Likely no one is surprised that Icelandic tourism companies report the least optimism about their financial situation in the coming months. Three out of four financial managers of tourism companies said they were pessimistic about the future and that their income stream would not return to previous levels before the third quarter of 2021 at the earliest.

Nine per cent of respondents stated they did not trust themselves to estimate when the economic impact of the pandemic would begin to ease. Four our of five said their main goal in the near future was to streamline operations, while digital solutions were next on the list of priorities. Respondents also expressed more positivity toward the idea of taking loans, particularly as interest rates have lowered.

A Króna for Your Thoughts

Central Bank of Iceland governor Ásgeir Jónsson

To some, he is the face of the financial bubble as the chief economist of Kaupþing, ahead of the 2008 financial crash. To others, he is the perfect man to shape the Icelandic economy, with his expertise in monetary policy. The new man at the helm of the Central Bank of Iceland is Governor Ásgeir Jónsson.

This content is only visible under subscription. Subscribe here or log in.

Continue reading

Less Downturn But Slower Recovery for Iceland’s Economy

Goðafoss tourists Iceland

The Central Bank has lowered its interest rates by 0.25%, making the bank’s key interest rate now 3.5%. The decision is in line with the bank’s economic forecast, which projects less of a downturn in the near future than expected, but a slower recovery for the hard-hit tourism industry throughout next year. Arionbanki’s analysts share this outlook.

“According to the [Central] Bank’s new macroeconomic forecast, published in the August Monetary Bulletin, this year’s economic contraction will measure 0.2%, slightly less than was forecast in May,” a press release from the Central Bank reads. The bank cites several reasons for this change, including private consumption growth, and net foreign trade which have offset a contraction in tourism. The long-term economic outlook, on the other hand, is slightly less positive, according to the bank’s projections. “The GDP growth outlook for 2020 has deteriorated, however, as it now appears that it will take longer for tourism to recover after this year’s setbacks,” the press release states.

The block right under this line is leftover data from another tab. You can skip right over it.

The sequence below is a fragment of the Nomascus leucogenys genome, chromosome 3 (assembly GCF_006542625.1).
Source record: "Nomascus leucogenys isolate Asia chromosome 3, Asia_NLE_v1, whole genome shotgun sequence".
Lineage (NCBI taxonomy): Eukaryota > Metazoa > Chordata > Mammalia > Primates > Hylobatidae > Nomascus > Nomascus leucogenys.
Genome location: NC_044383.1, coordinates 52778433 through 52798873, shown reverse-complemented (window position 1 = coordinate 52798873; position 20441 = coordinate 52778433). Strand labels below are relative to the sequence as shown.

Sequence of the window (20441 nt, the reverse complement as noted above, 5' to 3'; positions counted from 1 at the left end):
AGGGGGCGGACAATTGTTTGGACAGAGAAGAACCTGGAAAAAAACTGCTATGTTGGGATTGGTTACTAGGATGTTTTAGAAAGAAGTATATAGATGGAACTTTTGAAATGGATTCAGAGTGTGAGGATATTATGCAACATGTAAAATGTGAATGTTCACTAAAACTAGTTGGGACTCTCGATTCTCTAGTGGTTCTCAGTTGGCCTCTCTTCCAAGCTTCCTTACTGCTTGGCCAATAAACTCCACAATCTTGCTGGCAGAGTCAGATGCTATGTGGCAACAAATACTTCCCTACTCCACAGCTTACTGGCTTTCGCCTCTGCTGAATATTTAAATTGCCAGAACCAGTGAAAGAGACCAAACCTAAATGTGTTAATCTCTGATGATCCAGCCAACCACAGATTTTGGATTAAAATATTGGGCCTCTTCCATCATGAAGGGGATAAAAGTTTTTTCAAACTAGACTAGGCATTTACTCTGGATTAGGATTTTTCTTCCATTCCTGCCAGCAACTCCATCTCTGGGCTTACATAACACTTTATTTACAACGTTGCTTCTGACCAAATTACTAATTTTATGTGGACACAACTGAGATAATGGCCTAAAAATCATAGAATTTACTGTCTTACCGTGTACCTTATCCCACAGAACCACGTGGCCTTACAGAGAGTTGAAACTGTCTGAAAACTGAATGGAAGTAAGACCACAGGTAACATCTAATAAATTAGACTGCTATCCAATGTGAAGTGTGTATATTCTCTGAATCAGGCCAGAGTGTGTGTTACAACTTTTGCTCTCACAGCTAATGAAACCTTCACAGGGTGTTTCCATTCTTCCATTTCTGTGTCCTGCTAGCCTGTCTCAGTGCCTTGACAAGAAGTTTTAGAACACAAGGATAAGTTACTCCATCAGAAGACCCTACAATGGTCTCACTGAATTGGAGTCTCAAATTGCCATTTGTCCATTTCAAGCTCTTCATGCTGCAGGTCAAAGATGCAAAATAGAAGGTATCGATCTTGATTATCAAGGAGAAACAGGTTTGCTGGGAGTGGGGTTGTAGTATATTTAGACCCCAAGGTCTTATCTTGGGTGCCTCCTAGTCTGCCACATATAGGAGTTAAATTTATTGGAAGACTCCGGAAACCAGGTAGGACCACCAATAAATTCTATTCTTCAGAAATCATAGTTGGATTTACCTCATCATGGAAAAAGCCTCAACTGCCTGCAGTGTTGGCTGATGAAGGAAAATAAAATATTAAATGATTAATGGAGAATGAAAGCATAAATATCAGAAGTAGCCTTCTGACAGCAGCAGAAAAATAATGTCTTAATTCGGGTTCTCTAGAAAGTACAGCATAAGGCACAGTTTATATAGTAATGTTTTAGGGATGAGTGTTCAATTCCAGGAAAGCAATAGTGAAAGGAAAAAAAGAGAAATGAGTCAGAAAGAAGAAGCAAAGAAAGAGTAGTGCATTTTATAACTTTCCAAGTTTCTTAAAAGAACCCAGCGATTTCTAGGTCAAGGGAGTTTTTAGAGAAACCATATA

Tourists spending more and staying longer

Arionbanki analysts say the newest import and export figures from Statistics Iceland paint a better economic picture than many dared to expect following WOW air’s bankruptcy in March. Though tourist numbers have lowered significantly compared to last year, in general, figures from the tourism industry have turned out better than expected, partly due to the fact that foreign tourists are on average spending more per capita during their stay. “In light of the high card turnover growth per tourist compared to 2018, longer stays, and a weaker króna, it was expected that travel, or total tourist consumption, would contract less than the number of tourists,” the report states. “That became the case, and even more so, as tourist consumption grew by 0.1% year-on-year, despite a 19.2% reduction in tourists.”

Icelandair’s grounded jets outlast WOW’s effects

Central Bank Chief Economist Þórarinn G. Pétursson stated at a meeting today that the worsened long-term outlook is influenced by Icelandiar’s three Boeing 737 Max 8 planes which were grounded due to safety concerns. Icelandair announced on August 16 that the planes would remain grounded at least until next year, not until the end of October until previously expected. Þórarinn states that neither WOW air’s bankruptcy nor that of Primera Air had affected the revisions to the outlook.

In Focus: Up in the Air

WOW - Icelandair - Keflavík Airport

The world of Icelandic aviation has been showing signs of tremors recently. Even though the number of travellers in Iceland is at a high point, the two companies responsible for transporting them to the North Atlantic are floundering. Airlines Icelandair and WOW air, albeit vastly different, face similar threats to their business. Icelandair is the […]

This content is only visible under subscription. Subscribe here or log in.

Continue reading